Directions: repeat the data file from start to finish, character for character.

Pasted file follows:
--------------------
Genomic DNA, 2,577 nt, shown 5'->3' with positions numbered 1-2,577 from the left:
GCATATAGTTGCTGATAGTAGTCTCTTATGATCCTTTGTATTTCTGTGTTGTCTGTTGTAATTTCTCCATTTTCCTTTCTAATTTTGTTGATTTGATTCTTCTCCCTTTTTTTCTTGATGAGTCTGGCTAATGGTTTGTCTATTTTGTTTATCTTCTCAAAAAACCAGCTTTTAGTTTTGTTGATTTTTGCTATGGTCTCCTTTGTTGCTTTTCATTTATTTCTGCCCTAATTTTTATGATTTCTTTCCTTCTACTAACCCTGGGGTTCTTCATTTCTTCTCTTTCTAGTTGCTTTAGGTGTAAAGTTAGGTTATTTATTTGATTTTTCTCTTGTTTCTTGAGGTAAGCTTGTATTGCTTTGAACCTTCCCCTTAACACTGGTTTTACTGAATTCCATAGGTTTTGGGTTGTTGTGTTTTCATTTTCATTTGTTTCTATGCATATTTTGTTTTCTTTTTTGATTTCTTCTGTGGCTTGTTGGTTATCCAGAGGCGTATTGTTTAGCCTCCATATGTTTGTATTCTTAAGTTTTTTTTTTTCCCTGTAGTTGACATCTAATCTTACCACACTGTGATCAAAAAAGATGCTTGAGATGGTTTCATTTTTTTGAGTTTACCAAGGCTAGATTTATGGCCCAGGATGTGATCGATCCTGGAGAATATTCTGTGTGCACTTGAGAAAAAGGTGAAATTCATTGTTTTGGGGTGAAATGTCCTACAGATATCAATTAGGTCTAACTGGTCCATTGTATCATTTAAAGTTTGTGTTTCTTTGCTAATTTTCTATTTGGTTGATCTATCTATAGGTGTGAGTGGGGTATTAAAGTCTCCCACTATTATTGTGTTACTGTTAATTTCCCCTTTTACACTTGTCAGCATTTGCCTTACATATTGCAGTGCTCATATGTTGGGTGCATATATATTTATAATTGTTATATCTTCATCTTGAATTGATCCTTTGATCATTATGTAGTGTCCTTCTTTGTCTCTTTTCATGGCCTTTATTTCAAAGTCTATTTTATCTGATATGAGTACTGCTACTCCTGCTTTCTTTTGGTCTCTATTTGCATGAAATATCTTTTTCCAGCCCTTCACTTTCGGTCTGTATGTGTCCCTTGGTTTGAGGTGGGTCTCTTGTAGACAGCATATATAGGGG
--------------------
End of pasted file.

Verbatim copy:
Genomic DNA, 2,577 nt, shown 5'->3' with positions numbered 1-2,577 from the left:
GCATATAGTTGCTGATAGTAGTCTCTTATGATCCTTTGTATTTCTGTGTTGTCTGTTGTAATTTCTCCATTTTCCTTTCTAATTTTGTTGATTTGATTCTTCTCCCTTTTTTTCTTGATGAGTCTGGCTAATGGTTTGTCTATTTTGTTTATCTTCTCAAAAAACCAGCTTTTAGTTTTGTTGATTTTTGCTATGGTCTCCTTTGTTGCTTTTCATTTATTTCTGCCCTAATTTTTATGATTTCTTTCCTTCTACTAACCCTGGGGTTCTTCATTTCTTCTCTTTCTAGTTGCTTTAGGTGTAAAGTTAGGTTATTTATTTGATTTTTCTCTTGTTTCTTGAGGTAAGCTTGTATTGCTTTGAACCTTCCCCTTAACACTGGTTTTACTGAATTCCATAGGTTTTGGGTTGTTGTGTTTTCATTTTCATTTGTTTCTATGCATATTTTGTTTTCTTTTTTGATTTCTTCTGTGGCTTGTTGGTTATCCAGAGGCGTATTGTTTAGCCTCCATATGTTTGTATTCTTAAGTTTTTTTTTTTCCCTGTAGTTGACATCTAATCTTACCACACTGTGATCAAAAAAGATGCTTGAGATGGTTTCATTTTTTTGAGTTTACCAAGGCTAGATTTATGGCCCAGGATGTGATCGATCCTGGAGAATATTCTGTGTGCACTTGAGAAAAAGGTGAAATTCATTGTTTTGGGGTGAAATGTCCTACAGATATCAATTAGGTCTAACTGGTCCATTGTATCATTTAAAGTTTGTGTTTCTTTGCTAATTTTCTATTTGGTTGATCTATCTATAGGTGTGAGTGGGGTATTAAAGTCTCCCACTATTATTGTGTTACTGTTAATTTCCCCTTTTACACTTGTCAGCATTTGCCTTACATATTGCAGTGCTCATATGTTGGGTGCATATATATTTATAATTGTTATATCTTCATCTTGAATTGATCCTTTGATCATTATGTAGTGTCCTTCTTTGTCTCTTTTCATGGCCTTTATTTCAAAGTCTATTTTATCTGATATGAGTACTGCTACTCCTGCTTTCTTTTGGTCTCTATTTGCATGAAATATCTTTTTCCAGCCCTTCACTTTCGGTCTGTATGTGTCCCTTGGTTTGAGGTGGGTCTCTTGTAGACAGCATATATAGGGG